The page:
“….a judge asked, ‘but you need clear and convincing evidence for malice.'”

    Looks like Mann needs to coin a derogatory term for a legal skeptic.

  11. Skiphil
    Posted Nov 26, 2014 at 5:34 AM | Permalink

    It is great to see the list of media entities listed as amici. One hopes that they will exert salutary influences upon the court.

    The absence of the NY Times in that list is an utter disgrace, particularly considering their historic role in the development of US libel law (New York Times Co. v. Sullivan, 376 U.S. 254 (1964)). Current NY Times officials passed over the opportunity to stand up for an important part of citizen freedoms in the US.

    • MikeN
      Posted Nov 26, 2014 at 1:55 PM | Permalink

      Perhaps they hate that Mark Steyn considers that case to be a travesty of justice.

      • MikeN
        Posted Nov 27, 2014 at 12:48 PM | Permalink

        I could be wrong about this, but I assume this is the case he is referring when he says a win by Mann would be the biggest setback to the First Amendment in 50 years.

  12. Skiphil
    Posted Nov 26, 2014 at 5:44 AM | Permalink

    Steyn has some interesting comments on the first day. He emphasizes that Mann does not show up in court for his own case as plaintiff. Does that matter? It seems to indicate a remarkable detachment, for a case that is supposedly all about his reputation. I don’t know how often plaintiffs don’t show up in court but I would have assumed he’d be there:

    Steyn on the first day at DC COurt of Appeals

    • Posted Nov 26, 2014 at 6:43 AM | Permalink

      Thanks Skip. Steyn is helpful and intelligent right through, taking the opportunity to explain the situation to those of us who haven’t followed all the previous articles, but he’s scathing, quite rightly, about Mann’s no-show:

      I have learned over the years to have a particular contempt for serial litigants who never show up for their own cases. One of the reasons I worked so hard in Canada to get the Section 13 “hate speech” law repealed (which it now is) was that over a 15-year period the plaintiff on every single case was a man called Richard Warman. Yet he never once appeared in court – unlike the mostly poor and unrepresented defendants. To reprise my old line, the process is the punishment – and Warman was not a genuine plaintiff, but merely a man who loosed the process upon others and then got on with his life while they were ensnared in a time-consuming savings-draining nightmare.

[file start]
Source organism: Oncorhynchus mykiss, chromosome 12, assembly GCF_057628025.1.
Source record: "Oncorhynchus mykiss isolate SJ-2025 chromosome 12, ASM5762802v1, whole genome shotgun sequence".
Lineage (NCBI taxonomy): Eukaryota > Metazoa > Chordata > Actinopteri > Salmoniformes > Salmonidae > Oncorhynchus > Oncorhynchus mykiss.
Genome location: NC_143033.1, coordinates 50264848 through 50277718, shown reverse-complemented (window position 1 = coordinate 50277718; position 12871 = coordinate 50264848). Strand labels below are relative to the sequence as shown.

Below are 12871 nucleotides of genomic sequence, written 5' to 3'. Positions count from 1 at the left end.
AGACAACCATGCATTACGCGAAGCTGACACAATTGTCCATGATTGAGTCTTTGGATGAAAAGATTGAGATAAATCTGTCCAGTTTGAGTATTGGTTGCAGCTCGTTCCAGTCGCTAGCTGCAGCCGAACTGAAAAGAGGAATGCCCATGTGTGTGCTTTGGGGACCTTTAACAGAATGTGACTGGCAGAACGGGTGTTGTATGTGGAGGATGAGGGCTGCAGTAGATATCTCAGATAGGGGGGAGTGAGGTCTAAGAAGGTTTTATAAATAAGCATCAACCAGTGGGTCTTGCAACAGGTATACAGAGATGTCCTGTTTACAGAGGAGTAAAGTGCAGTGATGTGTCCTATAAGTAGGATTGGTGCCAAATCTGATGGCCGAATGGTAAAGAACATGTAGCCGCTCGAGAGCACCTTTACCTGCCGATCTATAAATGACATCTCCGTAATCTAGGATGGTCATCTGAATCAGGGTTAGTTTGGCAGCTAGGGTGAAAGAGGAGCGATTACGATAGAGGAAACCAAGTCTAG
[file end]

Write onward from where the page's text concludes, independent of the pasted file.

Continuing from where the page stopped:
Dr Mann is the same. He claims to have suffered professional and emotional damage from what I wrote about him. So you’d think he’d want to be in the courthouse today – to underline by his presence the real victim in this, and the great wrong done to him. But no, he’s getting on with his life, and leaving it to the Big Climate-funded lawyers, because, for him as for Warman, the process is the punishment.

      Steyn doesn’t make a good victim and I mean that as a high form of praise.

      • Posted Nov 26, 2014 at 7:54 AM | Permalink

        “Steyn doesn’t make a good victim and I mean that as a high form of praise.”

        Absolutely.

    • Beta Blocker
      Posted Nov 26, 2014 at 1:12 PM | Permalink

      In his latest piece written after the hearing, Steyn says that he expects the judges will rule for Mann and that a trial will go eventually go forward.

      In his interview with the WSJ reporter, Steyn focuses on Free Speech issues as opposed to the substance of Mann’s hockey stick work; i.e., the science of Mann’s hockey stick and the supposed exonerations of Mann and his hockey stick.

      If the judges did eventually rule for Mann, would the anti-SLAPP laws have been largely nullified simply for the fact that such a clearcut case of SLAPP applicability had been rejected by the courts?

    • Posted Nov 26, 2014 at 7:28 PM | Permalink

      FWIW, in this case the plaintiffs were CEI and NR and Mann was the defendant. The case that was heard was an appeal by CEI and NR against the ruling of the Superior Court not to grant their motion to throw out Mann vs CEI, NR, Steyn and Simberg et al on the basis of the DC Anti-SLAPP Statute. Steyn was neither plaintiff nor defendant. He chose not to join this appeal.

      Mann was not there Steyn was Simberg, don’t know, but he is not so easy to recognize.